Have you bought your Christmas for this year? Tis Christmas season and many are hunting for that perfect tree.
Here are a few facts you should know about Christmas trees.
The Christmas trees sold in America come mostly from seven states: Oregon, North Carolina, Michigan, Pennsylvania, Wisconsin, Washington and Canada.
The most popular varieties of Christmas trees are as follows: Balsam, Fraser Fir and Douglas Fir.
Planting and growing Christmas trees is actually very good for the environment. It improves the soil stability and reduces greenhouse gases.
According to app.com, there are currently 350 million Christmas trees growing in all 50 states and there are approximately 25-30 million real Christmas trees sold every year here in the states.
For each Christmas tree that is cut down, there are one to three seedlings planted in its place the following spring and it takes 15 years to grow a 6-foot to 7-foot high Christmas tree.
When you bring a Christmas tree home, before putting it in the stand, make sure that there is a fresh cut on the bottom of the trunk. When a tree is cut, more than half of its weight is water and if the stand runs out of water, the tree will sap over and prevent the tree from getting water and it will dry out.
If you buy a tree and are not ready to put it in the house yet, store it in a sheltered, unheated area, like a garage or a porch to protect it from the wind.
There have been many rumors that Christmas trees cause fires. This is untrue. A Christmas tree that has been taken care of shouldn’t catch fire and it should last for up to two months.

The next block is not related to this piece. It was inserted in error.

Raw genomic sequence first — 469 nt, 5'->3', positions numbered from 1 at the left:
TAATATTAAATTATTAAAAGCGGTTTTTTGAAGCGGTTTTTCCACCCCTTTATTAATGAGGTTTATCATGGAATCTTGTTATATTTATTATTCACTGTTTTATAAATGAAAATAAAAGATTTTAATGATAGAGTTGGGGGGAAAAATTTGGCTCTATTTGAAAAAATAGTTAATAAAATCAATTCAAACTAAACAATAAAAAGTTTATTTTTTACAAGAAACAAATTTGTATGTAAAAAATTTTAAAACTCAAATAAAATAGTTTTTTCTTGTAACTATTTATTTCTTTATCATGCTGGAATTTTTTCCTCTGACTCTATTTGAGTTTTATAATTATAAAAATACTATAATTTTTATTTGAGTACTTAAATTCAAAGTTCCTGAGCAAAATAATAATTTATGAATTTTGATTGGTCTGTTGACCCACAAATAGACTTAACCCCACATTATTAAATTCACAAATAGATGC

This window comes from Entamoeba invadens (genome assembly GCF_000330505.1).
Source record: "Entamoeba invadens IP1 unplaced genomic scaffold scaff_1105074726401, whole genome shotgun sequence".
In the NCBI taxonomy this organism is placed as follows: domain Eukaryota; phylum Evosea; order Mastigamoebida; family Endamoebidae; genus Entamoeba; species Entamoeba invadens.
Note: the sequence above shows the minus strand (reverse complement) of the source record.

When purchasing a tree, make sure you know how high your ceilings are because a tree can look smaller outside than it really is. You should choose a Christmas tree that is at least 1 foot below your ceiling so there is room for decorations.
You can tell how fresh a Christmas tree is by running your hand over the branches. The needles should not be brittle, break or come off when being touched.
You should put your Christmas tree in a place away from heat and draft sources, such as fireplaces, radiators and television sets. Always test light cords and connections before using them to make sure they don’t have cords with cracked insulation or broken and empty sockets. It’s also very important to use only UL or FM-approved light strings on a live tree. Be sure to unplug lights before going to bed or leaving the house.
Use only noncombustible decorations on your Christmas trees.
When done with the tree, don’t burn its branches in the fireplace. Christmas trees create an oily soot, which can damage the fireplace and it can throw off an extreme amount of heat.
Here is an inexpensive solution you can make yourself at home to help preserve the life and freshness of your Christmas tree.
“PRODUCE PETE’S CHRISTMAS TREE PRESERVATIVE
1 gallon hot water
2 cups Karo syrup
4 teaspoons bleach (plain)
6 iron tablets, crushed and dissolved
Make a fresh cut on the tree with a saw by cutting 1-inch off the bottom of the trunk.
Place the tree in the stand, then add the hot water mixture so that the fresh cut doesn’t dry up and resist taking the water.”
Merry Christmas and here’s to finding the perfect Christmas tree.
[Image via Shutterstock)